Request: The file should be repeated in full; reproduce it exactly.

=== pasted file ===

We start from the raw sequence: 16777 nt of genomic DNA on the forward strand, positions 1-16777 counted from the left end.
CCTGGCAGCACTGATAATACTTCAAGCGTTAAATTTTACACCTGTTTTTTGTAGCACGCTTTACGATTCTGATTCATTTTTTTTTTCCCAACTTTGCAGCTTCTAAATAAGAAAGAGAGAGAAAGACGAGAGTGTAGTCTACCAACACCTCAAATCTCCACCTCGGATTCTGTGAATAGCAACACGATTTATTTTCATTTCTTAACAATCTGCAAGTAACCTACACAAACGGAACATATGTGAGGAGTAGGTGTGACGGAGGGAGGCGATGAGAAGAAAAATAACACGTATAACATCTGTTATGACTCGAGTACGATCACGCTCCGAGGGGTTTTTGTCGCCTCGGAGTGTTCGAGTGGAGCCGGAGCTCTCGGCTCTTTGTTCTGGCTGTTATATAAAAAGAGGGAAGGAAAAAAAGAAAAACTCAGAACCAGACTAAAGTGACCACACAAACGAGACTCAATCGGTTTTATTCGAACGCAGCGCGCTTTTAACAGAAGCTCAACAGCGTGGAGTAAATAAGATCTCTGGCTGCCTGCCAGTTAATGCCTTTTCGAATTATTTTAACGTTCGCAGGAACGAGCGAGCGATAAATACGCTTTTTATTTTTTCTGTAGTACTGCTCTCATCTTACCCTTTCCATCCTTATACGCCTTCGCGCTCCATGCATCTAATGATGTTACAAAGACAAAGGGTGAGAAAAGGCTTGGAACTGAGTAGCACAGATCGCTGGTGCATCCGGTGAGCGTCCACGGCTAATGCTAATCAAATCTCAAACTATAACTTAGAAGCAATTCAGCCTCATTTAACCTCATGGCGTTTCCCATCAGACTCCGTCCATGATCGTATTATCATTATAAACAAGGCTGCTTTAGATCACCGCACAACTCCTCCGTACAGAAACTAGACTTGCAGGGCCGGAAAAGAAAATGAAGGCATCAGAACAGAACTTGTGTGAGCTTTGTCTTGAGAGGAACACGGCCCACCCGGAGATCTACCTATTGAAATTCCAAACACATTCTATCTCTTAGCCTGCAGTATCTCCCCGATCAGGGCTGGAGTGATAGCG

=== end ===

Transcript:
We start from the raw sequence: 16777 nt of genomic DNA on the forward strand, positions 1-16777 counted from the left end.
CCTGGCAGCACTGATAATACTTCAAGCGTTAAATTTTACACCTGTTTTTTGTAGCACGCTTTACGATTCTGATTCATTTTTTTTTTCCCAACTTTGCAGCTTCTAAATAAGAAAGAGAGAGAAAGACGAGAGTGTAGTCTACCAACACCTCAAATCTCCACCTCGGATTCTGTGAATAGCAACACGATTTATTTTCATTTCTTAACAATCTGCAAGTAACCTACACAAACGGAACATATGTGAGGAGTAGGTGTGACGGAGGGAGGCGATGAGAAGAAAAATAACACGTATAACATCTGTTATGACTCGAGTACGATCACGCTCCGAGGGGTTTTTGTCGCCTCGGAGTGTTCGAGTGGAGCCGGAGCTCTCGGCTCTTTGTTCTGGCTGTTATATAAAAAGAGGGAAGGAAAAAAAGAAAAACTCAGAACCAGACTAAAGTGACCACACAAACGAGACTCAATCGGTTTTATTCGAACGCAGCGCGCTTTTAACAGAAGCTCAACAGCGTGGAGTAAATAAGATCTCTGGCTGCCTGCCAGTTAATGCCTTTTCGAATTATTTTAACGTTCGCAGGAACGAGCGAGCGATAAATACGCTTTTTATTTTTTCTGTAGTACTGCTCTCATCTTACCCTTTCCATCCTTATACGCCTTCGCGCTCCATGCATCTAATGATGTTACAAAGACAAAGGGTGAGAAAAGGCTTGGAACTGAGTAGCACAGATCGCTGGTGCATCCGGTGAGCGTCCACGGCTAATGCTAATCAAATCTCAAACTATAACTTAGAAGCAATTCAGCCTCATTTAACCTCATGGCGTTTCCCATCAGACTCCGTCCATGATCGTATTATCATTATAAACAAGGCTGCTTTAGATCACCGCACAACTCCTCCGTACAGAAACTAGACTTGCAGGGCCGGAAAAGAAAATGAAGGCATCAGAACAGAACTTGTGTGAGCTTTGTCTTGAGAGGAACACGGCCCACCCGGAGATCTACCTATTGAAATTCCAAACACATTCTATCTCTTAGCCTGCAGTATCTCCCCGATCAGGGCTGGAGTGATAGCG